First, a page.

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ASB expects the appetite of its business customers for loans will keep getting stronger this year.
Stronger business lending helped drive ASB’s 7% gain in first-half cash profit – yesterday revealed at $348 million, up from $324 million at the same time last year.
Rural and business lending both grew above market levels, recording growth of 12.7% and 9.4%, respectively.
“The performance of these two key market segments is a reflection of growing confidence among farmers and business owners as business conditions in New Zealand steadily improve,” ASB chief executive Barbara Chapman says.
Cash profit is the bank’s preferred method to report performance, as it excludes any one-off distortions.
Net profit, at $365 million, was $7 million or 2% short of the record set last year at $372 million as bad debts and expenses weighed down the bottom line.
But strong business lending was a highlight of the result, alongside greater mortgage lending.
As a share of total loans, business lending rose to 9.8% from 8.9%.
Ms Chapman says the increase has been slow and steady, across all sectors, and she expected this to continue in the second half of the financial year.
“Post-GFC we’ve seen more businesses who have come through strongly and are looking to invest.
“There’s good appetite from business feeling now is a good time to expand."
Ms Chapman told NBR ONLINE another catalyst of the growth had been her decision to separate ASB’s rural and wealth management units after she started at the bank in 2011.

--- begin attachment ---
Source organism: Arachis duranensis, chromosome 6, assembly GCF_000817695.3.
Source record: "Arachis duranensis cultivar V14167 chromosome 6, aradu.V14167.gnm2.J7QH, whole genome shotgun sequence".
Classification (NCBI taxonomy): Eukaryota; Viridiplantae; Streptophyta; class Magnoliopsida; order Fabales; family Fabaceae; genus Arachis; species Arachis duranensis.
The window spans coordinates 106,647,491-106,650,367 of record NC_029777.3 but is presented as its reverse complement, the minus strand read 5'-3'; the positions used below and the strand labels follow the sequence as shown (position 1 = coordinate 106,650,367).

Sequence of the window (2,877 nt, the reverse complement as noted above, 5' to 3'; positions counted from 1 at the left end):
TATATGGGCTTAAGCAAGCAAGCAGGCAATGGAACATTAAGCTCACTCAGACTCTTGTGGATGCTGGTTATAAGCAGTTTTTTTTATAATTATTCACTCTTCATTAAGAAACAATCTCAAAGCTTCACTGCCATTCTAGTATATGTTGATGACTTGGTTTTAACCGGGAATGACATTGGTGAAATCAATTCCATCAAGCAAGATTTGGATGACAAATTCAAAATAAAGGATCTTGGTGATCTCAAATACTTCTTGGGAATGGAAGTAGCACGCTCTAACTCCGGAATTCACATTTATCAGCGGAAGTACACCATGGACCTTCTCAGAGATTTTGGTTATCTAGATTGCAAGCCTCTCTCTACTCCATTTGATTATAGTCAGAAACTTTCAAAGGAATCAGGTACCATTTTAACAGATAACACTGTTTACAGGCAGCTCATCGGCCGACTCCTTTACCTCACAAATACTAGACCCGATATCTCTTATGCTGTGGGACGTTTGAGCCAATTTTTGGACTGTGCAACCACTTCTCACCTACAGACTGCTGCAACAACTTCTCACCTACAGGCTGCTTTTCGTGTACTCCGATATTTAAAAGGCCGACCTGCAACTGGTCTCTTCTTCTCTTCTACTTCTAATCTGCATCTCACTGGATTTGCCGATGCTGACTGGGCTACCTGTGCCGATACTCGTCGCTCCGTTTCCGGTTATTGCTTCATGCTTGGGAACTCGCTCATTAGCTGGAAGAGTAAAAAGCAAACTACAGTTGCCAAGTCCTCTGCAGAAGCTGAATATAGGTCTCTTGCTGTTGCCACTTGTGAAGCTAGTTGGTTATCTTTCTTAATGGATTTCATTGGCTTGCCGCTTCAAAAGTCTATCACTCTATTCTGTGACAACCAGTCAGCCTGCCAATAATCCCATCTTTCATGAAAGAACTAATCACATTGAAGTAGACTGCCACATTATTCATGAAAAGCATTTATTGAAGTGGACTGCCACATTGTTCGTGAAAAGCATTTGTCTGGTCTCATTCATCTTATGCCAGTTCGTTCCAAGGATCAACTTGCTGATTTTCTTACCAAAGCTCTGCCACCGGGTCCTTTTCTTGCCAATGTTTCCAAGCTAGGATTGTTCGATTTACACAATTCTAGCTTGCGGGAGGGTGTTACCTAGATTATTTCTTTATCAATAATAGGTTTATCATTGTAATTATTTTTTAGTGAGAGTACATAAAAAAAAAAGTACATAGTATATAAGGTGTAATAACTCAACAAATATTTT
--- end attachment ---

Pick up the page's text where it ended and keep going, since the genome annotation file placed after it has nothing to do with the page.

“That’s given us a good focus on commercial markets.”
ASB’s fund management income increased 21% to $29 million in the first half, compared to the same time last year.
The bank has17.7% of retail funds under management, compared to 15.1% at the same time last year.
Growth in funds under management for ASB KiwiSaver, the country’s biggest KiwiSaver scheme, slowed to 31% in the year to December – down from 44% growth in 2011.
Although bad debts doubled to $22 million, Ms Chapman says she is comfortable with that level – coming off a cyclical low.
ASB’s total assets grew $1.772 billion or 2.8% to $65.309 billion during the six months to December 31. Total liabilities increased $1.25 billion or 2% to $60.6 billion.
ASB’s parent bank, The Commonwealth Bank of Australia, exceeded market expectations with a half-year net profit of $3.66 billion ($NZ4.48 billion) – up 6%.